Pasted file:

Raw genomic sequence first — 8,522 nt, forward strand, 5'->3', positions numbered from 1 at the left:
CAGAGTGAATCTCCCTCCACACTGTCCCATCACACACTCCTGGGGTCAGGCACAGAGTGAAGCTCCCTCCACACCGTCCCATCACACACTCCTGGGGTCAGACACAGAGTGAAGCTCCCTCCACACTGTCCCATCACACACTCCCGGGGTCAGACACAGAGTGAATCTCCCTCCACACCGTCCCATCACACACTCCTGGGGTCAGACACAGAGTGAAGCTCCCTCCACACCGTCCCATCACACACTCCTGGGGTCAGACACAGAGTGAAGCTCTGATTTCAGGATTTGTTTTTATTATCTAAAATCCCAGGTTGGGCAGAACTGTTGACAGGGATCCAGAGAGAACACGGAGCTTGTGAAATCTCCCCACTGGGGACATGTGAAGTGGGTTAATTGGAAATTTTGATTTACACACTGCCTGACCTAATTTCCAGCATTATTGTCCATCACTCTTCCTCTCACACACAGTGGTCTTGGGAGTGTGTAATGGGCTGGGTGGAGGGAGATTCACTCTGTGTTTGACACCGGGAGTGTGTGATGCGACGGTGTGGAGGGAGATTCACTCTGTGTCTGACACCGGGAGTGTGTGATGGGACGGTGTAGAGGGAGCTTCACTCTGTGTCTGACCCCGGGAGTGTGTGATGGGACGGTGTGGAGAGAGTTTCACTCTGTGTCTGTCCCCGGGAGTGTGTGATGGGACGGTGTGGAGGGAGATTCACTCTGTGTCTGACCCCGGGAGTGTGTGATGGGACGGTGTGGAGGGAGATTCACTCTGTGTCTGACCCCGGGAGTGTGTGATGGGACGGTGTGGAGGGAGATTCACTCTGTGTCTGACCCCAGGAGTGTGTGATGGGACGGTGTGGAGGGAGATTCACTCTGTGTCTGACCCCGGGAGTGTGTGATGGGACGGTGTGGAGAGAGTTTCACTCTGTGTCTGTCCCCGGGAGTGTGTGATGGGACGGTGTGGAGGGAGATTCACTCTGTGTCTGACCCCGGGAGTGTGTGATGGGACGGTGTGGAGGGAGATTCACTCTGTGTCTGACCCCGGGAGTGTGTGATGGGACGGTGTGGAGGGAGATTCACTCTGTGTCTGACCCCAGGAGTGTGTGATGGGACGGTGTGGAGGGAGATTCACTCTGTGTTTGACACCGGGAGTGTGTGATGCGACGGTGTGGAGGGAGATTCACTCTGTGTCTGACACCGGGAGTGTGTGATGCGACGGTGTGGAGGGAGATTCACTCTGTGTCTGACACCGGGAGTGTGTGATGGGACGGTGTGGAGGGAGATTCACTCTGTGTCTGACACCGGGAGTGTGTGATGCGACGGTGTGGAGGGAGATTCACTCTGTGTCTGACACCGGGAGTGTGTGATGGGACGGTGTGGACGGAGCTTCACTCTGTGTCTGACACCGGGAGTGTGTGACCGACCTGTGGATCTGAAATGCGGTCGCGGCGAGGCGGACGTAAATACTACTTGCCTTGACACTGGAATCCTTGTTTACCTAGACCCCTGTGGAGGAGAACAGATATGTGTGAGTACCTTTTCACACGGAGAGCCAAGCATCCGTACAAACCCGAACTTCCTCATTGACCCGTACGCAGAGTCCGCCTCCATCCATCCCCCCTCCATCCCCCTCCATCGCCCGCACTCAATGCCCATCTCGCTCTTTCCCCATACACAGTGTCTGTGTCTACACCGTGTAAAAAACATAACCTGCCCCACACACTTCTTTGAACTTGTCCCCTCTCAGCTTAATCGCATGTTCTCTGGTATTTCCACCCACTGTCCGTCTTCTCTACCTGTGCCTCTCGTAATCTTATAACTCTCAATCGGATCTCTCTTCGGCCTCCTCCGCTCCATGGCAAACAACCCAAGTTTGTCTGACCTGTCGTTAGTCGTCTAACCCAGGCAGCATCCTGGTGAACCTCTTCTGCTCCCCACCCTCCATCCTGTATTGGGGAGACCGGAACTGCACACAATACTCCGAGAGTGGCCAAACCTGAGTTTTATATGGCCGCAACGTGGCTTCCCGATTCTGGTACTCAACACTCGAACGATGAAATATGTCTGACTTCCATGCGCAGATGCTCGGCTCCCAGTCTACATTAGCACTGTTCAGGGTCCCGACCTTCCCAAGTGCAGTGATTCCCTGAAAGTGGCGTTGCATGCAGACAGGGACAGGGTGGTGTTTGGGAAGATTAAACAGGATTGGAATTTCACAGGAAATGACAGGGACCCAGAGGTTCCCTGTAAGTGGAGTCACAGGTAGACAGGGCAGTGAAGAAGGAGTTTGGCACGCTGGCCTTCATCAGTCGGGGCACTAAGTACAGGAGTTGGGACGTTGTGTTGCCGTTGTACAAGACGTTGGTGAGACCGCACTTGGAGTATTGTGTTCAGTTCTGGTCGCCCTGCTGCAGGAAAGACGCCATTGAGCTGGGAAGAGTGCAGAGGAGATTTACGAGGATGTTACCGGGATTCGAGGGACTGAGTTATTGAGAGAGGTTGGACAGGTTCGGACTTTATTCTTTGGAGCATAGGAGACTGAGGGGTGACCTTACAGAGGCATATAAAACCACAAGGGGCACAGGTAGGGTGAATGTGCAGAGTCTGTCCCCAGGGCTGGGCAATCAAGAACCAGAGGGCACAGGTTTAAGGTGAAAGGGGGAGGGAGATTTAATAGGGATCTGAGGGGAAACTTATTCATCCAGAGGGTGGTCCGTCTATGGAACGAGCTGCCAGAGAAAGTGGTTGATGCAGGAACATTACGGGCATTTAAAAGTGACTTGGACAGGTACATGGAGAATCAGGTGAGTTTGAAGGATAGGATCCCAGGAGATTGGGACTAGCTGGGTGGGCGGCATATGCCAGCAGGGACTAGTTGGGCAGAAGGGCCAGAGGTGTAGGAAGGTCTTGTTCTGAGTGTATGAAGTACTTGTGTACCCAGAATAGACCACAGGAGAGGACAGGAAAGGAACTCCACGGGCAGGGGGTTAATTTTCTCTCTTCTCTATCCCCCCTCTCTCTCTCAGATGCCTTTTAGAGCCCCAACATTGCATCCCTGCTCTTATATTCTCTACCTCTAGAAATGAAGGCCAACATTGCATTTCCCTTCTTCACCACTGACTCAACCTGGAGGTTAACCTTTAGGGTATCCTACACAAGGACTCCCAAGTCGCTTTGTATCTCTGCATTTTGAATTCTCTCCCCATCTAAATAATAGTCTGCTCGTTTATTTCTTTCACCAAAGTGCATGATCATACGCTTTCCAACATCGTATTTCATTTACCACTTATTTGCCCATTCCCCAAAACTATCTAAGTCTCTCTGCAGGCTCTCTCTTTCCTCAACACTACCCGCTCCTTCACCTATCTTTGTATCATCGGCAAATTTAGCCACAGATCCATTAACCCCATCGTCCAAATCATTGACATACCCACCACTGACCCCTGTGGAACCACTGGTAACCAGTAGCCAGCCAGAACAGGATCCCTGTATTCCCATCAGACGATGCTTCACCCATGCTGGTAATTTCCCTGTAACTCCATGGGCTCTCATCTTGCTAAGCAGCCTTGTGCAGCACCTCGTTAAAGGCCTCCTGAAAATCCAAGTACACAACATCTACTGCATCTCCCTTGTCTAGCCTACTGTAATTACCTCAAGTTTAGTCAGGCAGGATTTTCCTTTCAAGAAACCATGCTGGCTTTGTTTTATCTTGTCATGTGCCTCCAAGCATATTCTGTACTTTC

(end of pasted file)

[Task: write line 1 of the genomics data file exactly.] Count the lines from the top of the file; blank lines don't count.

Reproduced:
Raw genomic sequence first — 8,522 nt, forward strand, 5'->3', positions numbered from 1 at the left: